Born 1776 son of Matthias and Mary Kelly (nee Cannell), Mathias was a ship builder in Douglas who died 1784 (and was the first internment in the newly opened St George's yard). He was both a successful entrepeneur and political radical, he took over the Mills at what was soon to be called Union Mills in his late twenties. He is noticed in a court case of 1804 successfully reclaiming Mill Oats and the Lhergy, from Paul Stevenson whose family had been millers there for more than 150 years but who had sold out to William Kelly in 1804 for £500, Kelly gained possession in October 1805. The background to the case was that John Stevenson remarried in 1771 but under Manx law the Mill would go to his eldest son William, who had left the Island and lived in Dorset apparently having lost contact with his family until after his father's death in 1801. William's step-brother Paul was appointed to run the mill but on William's own death in 1804 his daughter Mary, then settled in England sold the Mill and lands to William Kelly.
William erected a woollen mill adjacent to the corn mill. Thomas Quayle notes in 1812 "About six years ago, machinery was erected for the spinning, dressing, and dyeing the native wool, and for its manufacture into cloth for home consumption. To the farmer this has been found highly beneficial, by creating a steady market for his wool; and the cloth of this fabric is of good quality". By 1807 William Kelly, of the Uinon Mills, was advertising for 20 experienced weavers and 6 young apprentices, the next year his produce began to receive favourable mention in the press - he was soon offering farmers the opportunity of having their own produce spun into cloth, 'a quantity as small as 10 llbs, will be accepted'. In 1810 he won a special cup for his manufacture of cloth.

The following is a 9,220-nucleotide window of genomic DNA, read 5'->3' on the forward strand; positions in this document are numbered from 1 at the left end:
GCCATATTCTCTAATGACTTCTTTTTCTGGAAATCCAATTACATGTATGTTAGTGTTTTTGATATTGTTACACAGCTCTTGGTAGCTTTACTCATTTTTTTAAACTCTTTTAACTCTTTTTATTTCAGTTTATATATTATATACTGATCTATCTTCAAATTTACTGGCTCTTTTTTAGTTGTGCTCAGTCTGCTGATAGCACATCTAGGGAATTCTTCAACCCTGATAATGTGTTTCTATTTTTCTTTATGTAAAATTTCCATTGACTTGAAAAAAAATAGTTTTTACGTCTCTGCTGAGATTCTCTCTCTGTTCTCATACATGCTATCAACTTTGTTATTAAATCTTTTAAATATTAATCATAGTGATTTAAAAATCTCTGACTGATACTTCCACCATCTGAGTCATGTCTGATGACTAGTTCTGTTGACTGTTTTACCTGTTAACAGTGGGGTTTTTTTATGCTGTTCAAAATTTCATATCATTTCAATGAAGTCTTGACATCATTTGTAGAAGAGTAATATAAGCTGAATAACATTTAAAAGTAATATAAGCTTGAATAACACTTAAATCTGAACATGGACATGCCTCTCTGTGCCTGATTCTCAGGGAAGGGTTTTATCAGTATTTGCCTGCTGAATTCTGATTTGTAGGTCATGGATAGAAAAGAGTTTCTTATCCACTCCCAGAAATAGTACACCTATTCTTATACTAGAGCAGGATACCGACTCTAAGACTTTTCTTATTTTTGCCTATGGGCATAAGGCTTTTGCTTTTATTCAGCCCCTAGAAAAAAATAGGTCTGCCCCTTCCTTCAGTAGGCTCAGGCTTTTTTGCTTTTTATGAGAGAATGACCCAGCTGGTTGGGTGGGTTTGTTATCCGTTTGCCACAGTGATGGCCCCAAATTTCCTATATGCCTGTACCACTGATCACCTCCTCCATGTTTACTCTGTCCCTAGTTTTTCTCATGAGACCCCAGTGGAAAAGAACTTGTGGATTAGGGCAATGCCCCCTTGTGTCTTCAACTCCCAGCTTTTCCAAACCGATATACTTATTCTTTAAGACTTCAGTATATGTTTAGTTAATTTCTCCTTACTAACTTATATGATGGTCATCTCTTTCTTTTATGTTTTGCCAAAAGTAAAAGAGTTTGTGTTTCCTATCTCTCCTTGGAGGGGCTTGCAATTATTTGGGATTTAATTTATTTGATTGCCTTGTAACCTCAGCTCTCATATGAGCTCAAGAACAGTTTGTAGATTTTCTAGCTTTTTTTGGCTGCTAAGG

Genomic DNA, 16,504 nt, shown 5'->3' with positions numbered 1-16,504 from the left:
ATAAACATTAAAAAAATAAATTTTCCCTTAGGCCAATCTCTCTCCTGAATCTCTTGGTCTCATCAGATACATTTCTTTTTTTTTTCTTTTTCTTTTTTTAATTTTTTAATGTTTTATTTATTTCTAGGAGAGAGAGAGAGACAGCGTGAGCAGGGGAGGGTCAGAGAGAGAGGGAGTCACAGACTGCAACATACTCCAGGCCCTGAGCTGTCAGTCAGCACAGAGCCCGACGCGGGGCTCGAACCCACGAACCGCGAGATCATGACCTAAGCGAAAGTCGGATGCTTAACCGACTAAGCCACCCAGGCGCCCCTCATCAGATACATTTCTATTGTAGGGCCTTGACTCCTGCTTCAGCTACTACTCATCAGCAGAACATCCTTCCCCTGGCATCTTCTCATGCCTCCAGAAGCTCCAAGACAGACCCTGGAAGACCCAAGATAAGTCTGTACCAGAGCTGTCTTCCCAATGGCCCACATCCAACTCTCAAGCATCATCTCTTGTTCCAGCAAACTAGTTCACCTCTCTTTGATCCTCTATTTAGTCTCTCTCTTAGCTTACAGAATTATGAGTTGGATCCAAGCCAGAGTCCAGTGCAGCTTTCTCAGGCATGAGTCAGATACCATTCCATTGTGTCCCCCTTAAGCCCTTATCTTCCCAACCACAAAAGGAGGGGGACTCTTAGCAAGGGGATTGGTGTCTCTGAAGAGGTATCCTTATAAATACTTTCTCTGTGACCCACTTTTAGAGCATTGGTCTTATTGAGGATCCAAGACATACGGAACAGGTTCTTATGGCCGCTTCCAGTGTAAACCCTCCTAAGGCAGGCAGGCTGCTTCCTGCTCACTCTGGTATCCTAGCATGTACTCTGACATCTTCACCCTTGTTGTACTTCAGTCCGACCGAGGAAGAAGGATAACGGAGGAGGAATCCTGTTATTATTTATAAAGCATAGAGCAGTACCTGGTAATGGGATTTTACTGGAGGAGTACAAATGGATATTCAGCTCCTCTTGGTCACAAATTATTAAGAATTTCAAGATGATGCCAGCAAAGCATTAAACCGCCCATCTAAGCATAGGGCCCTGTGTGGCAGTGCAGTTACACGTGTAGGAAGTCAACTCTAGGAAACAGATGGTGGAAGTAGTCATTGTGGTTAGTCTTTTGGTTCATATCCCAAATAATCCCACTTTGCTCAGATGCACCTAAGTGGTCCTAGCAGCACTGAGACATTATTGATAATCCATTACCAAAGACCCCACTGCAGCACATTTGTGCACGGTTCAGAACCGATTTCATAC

Kelly wanted to improve the breed of sheep and soon afterwards began to import rams and ewes from Yorkshire - it may have been him that initiated the inquiry noted by Quayle: "In the year 1806, previous to the establishment of a manufacture of cloth from Manks wool for home consumption, enquiries were carefully made, from parish to parish, as to the number of sheep then actually kept".
During the Card Money era after the Napoleonic war he, along with many other merchants, issued tokens for 5/- etc however in 1817 started a sequence of events that caused his bankruptcy. It appears that in that year he agreed a barter system with Bishop Murray's proctor in which wool was exchanged for woven cloth. This arrangement continued for some years, in 1825 the Bishop tacitly acknowledged it by paying for delivered cloth as by oversight some wool had been sold rather than bartered. However in 1826 it appears the Bishop wanted cash but Kelly thinking the barter arrangement still stood did not pay - the Bishop sued for the £28 0s 2d and won his case in court but the presumably cash-strapped Kelly disputed the judgement and went for retrial by jury - he lost that case thus the coroner was called upon to offer the Union Mills for sale by auction in 1827. Meanwhile Kelly had been committed to Castle Rushen for debt but was discharged by 1828 - but 'not authorised to receive any monies due to him previous to his discharge'. He had taken advantage of the new law concerning bankrupts - however court cases went on for some years, one seeing him sued for a £30 promissory note by the Kirk Braddan Friendly Society as late as 1842.
He erected the Cholera memorial in St George's churchyard in memory of his brother Matthias who ran a soapery in Douglas. What today would be termed an industrial accident involving highly inflammable napha caught fire in 1843 - possibly this was used in the degreasing of the wool, the extracted lanonin might well have been sold to his brother.
THE LATE WILLIAM KELLY